The subject which occupied the people’s minds in the olden days, in Ika community, was witchcraft with which the aged, and perhaps, childless women were constantly accused to their destruction. No matter who they might be, whether the mother or wives of a king, of a rich or poor person, when once accused of witchcraft by any priest or dibie, they would be prepared to die. They had to pass through the danger of drinking the poisonous tonic drink made from the leaves or barks of inyin tree to prove their innocence, which nine cases out of ten proved fatal. The result of an ordeal would sometimes be manipulated through the influence of bribery. Thus, a poison brew for an ordeal could be diluted or strengthened if the death of the accused was desirable. Tradition has it that the doses were regulated by the priest according to whether the priest regarded the accused as innocent or guilty, or in some cases, whether he had been bribed or not. The ordeal might include that of pouring poisonous fluids in the eyes and beating.

Witchcraft can also be used for the benefit of man. In that case, it is called white witchcraft. This is so because it is thought to be used for protection as when a woman uses it to protect her children, a respondent said.

BELIEF IN ANCESTORS IN IKA CULTUREAncestor-worship is at the centre of Traditional Religion in Ika culture. In the community, any ritual begins with the invocation. Osolobue (Deity) come and eat kola nut, Olokun come and eat kola nut; our ancestors come and eat kola nut. This shows indisputably that the ancestors are assigned a significant place in rituals.

The people of Ika do not debate whether their ancestors are gods or can be prayed to or not; they believe that having passed the grave, the ancestors have out-soared the shadow of their nights. They have acquired new powers, and so can help mortal beings on earth. It is this belief that makes a man to appeal to his ancestors for help in times of need. Their belief is generally that only good people become ancestors after they have received a ‘well-done’ judgment by the deity or by the ‘court of the ancestors’. In other words, they are those who lived well and great live when they were on earth; those who attained perfection and have joined the ancestors in the final home of mankind, okun.

Bad or wicked people will be cast into a ‘rubbish heap’, the ‘hell of midden’, or the ‘hell of potsherds’. In some cases, they become wanderers in celestial plain. The bad and the wicked people never arrive at the sublime resting place. They stay in their graves or keep roaming about on earth constituting bad or wandering spirits, ihoghai, and disturbing human beings and causing troubles. When they re-incarnate, they are afflicted with all sorts of misfortunes as punishments and purification for their bad deeds.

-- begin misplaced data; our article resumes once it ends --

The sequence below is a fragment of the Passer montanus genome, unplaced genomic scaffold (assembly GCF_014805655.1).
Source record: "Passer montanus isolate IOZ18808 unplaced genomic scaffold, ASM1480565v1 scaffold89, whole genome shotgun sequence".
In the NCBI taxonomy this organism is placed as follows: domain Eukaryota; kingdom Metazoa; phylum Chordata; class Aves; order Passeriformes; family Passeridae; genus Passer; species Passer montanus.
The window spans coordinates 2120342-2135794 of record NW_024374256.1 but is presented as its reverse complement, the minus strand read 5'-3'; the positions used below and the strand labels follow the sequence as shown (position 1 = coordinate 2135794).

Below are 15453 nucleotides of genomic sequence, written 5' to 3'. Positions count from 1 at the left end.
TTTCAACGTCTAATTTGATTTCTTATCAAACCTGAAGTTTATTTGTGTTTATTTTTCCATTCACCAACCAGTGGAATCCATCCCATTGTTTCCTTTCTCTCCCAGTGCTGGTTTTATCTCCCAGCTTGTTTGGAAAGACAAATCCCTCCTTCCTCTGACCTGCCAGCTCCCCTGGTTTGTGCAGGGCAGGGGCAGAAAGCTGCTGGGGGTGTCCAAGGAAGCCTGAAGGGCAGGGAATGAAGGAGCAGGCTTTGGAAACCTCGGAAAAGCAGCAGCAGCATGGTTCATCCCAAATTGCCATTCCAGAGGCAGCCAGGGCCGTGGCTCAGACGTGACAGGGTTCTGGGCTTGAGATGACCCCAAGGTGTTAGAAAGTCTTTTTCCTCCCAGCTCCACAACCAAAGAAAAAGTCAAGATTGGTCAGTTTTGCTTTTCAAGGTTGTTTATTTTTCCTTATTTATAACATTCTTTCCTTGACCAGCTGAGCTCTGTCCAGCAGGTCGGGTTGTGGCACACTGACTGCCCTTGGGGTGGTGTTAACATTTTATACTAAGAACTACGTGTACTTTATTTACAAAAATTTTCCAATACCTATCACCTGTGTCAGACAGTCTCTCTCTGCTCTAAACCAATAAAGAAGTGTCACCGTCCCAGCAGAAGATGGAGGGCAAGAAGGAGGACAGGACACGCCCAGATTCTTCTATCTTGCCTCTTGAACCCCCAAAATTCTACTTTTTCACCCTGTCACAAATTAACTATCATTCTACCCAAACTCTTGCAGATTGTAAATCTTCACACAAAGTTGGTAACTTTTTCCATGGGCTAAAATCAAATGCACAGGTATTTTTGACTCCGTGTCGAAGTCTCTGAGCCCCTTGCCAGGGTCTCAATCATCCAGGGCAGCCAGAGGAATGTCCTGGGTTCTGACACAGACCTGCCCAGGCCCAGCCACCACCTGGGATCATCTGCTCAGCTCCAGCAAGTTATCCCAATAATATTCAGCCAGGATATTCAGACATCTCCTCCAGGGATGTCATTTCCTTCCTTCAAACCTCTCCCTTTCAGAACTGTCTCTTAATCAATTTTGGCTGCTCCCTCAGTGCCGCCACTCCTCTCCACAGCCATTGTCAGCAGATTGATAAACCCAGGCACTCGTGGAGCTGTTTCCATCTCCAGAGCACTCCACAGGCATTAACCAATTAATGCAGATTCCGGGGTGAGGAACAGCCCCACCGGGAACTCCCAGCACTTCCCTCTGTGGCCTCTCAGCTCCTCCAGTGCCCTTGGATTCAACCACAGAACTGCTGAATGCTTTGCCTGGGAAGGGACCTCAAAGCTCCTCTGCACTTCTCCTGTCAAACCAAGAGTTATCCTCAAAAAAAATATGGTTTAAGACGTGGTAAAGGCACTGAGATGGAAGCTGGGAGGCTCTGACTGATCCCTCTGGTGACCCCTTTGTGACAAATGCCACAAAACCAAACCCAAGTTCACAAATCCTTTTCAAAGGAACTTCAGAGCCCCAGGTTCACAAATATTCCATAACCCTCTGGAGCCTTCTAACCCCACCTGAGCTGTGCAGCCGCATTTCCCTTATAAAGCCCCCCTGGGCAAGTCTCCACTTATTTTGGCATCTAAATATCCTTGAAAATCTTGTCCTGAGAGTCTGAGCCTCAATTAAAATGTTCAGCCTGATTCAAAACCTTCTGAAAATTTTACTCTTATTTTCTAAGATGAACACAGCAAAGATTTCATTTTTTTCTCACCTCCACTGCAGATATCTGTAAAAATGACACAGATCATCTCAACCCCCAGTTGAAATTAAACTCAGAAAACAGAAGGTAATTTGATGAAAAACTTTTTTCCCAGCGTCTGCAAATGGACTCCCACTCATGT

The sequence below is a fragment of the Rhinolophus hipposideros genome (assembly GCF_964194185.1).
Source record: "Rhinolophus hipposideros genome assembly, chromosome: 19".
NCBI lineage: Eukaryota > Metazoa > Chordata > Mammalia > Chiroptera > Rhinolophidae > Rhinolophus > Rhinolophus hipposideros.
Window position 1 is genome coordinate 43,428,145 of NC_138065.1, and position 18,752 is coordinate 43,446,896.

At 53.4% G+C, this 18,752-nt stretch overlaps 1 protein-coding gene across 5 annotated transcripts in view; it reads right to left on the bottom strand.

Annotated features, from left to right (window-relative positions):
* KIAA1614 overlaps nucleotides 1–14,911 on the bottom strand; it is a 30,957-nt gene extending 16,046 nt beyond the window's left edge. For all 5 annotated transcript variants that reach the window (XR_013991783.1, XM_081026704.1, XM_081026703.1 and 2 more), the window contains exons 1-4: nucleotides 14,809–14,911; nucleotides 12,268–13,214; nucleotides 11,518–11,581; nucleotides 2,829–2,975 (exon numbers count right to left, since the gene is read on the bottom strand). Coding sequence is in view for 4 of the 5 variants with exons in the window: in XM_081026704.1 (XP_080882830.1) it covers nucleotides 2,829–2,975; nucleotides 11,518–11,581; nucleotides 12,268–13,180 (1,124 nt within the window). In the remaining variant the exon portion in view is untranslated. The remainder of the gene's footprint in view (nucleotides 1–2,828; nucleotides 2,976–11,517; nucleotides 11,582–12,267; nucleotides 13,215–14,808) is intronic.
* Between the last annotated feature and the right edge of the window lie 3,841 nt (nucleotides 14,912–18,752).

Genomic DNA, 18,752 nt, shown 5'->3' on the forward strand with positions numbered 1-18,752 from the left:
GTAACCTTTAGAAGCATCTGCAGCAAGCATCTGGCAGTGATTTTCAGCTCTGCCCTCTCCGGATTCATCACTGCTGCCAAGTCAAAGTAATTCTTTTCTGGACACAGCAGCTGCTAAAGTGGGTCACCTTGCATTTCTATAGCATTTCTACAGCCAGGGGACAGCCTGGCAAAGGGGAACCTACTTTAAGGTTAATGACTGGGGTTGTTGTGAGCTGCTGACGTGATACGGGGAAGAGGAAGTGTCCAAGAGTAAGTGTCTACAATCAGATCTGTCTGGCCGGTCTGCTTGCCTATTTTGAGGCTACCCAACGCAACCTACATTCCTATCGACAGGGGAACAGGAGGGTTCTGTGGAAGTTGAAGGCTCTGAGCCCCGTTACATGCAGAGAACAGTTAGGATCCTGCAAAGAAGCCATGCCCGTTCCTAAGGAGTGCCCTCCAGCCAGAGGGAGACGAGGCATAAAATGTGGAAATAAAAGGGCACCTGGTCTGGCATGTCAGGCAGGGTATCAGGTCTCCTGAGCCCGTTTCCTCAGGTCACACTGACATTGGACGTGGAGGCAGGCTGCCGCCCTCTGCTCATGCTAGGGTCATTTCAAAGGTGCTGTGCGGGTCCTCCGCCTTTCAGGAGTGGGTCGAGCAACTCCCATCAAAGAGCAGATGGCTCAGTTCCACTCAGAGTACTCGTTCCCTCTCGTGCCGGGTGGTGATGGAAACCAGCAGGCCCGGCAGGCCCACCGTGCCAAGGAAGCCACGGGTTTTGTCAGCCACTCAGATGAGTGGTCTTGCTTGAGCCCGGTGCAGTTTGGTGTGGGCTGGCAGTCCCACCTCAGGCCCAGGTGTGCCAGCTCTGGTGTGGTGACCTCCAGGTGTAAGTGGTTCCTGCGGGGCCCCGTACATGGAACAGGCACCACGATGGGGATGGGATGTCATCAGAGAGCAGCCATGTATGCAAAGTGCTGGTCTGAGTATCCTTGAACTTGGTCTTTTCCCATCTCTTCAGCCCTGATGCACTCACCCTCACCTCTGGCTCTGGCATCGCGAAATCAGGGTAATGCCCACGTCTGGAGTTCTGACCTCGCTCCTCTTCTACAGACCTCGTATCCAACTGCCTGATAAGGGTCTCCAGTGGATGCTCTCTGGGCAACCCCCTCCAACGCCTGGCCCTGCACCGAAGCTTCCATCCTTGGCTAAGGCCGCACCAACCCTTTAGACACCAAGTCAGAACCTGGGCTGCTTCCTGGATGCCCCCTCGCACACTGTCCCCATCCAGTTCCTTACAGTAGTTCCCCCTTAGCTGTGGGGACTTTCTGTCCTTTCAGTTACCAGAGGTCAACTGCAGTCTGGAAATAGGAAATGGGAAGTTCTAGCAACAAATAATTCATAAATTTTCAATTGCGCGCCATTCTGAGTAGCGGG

The Ika people believe that the ancestors have survived death and to be living in a spiritual world, but still taking active interest in the affairs of their families. They are believed to be watching over their families like a ‘cloud of witness’. Everything that concerns the family, its health, wealth and fertility are of interest to the ancestors since they are its elders, and will also seek rebirth with the same family. The family land is their property, and they must be consulted when land is let out to other people. In everyday life of the community, the dead are very present. Most people, as a regular habit, never drink and may never eat, without throwing a small portion on the ground for their forefathers.

As a result of their concern about, and their presence with their families, the community believes that their lives are profoundly influenced by their ancestors. Consequently, the ancestors should be continually loved and respected; their names should be adopted; their descendants should bear their titles of relationship like father and mother, respect their beliefs, values and culture handed over to them. These beliefs require the people to respect their parents and elders, maintain their family bounds such as to avoid meddling with wives of their kinsmen, ina nwunyen ebon, and so on; and practice hospitality towards strangers and visitors. The living should always call upon them when they are about to undertake any great task. They should invoke the ancestors when they break kola nuts, or when they are at meals. Their ancestors should always be in their lips so that their lives may be guided by their sacred presence. And above all, they should strive to live noble lives so that they may join them after death.

(To be continued)
The post BELIEF IN SPIRITS IN IKA CULTURE appeared first on IKA Mirror Newspaper Online.
Source: Ika News Agbor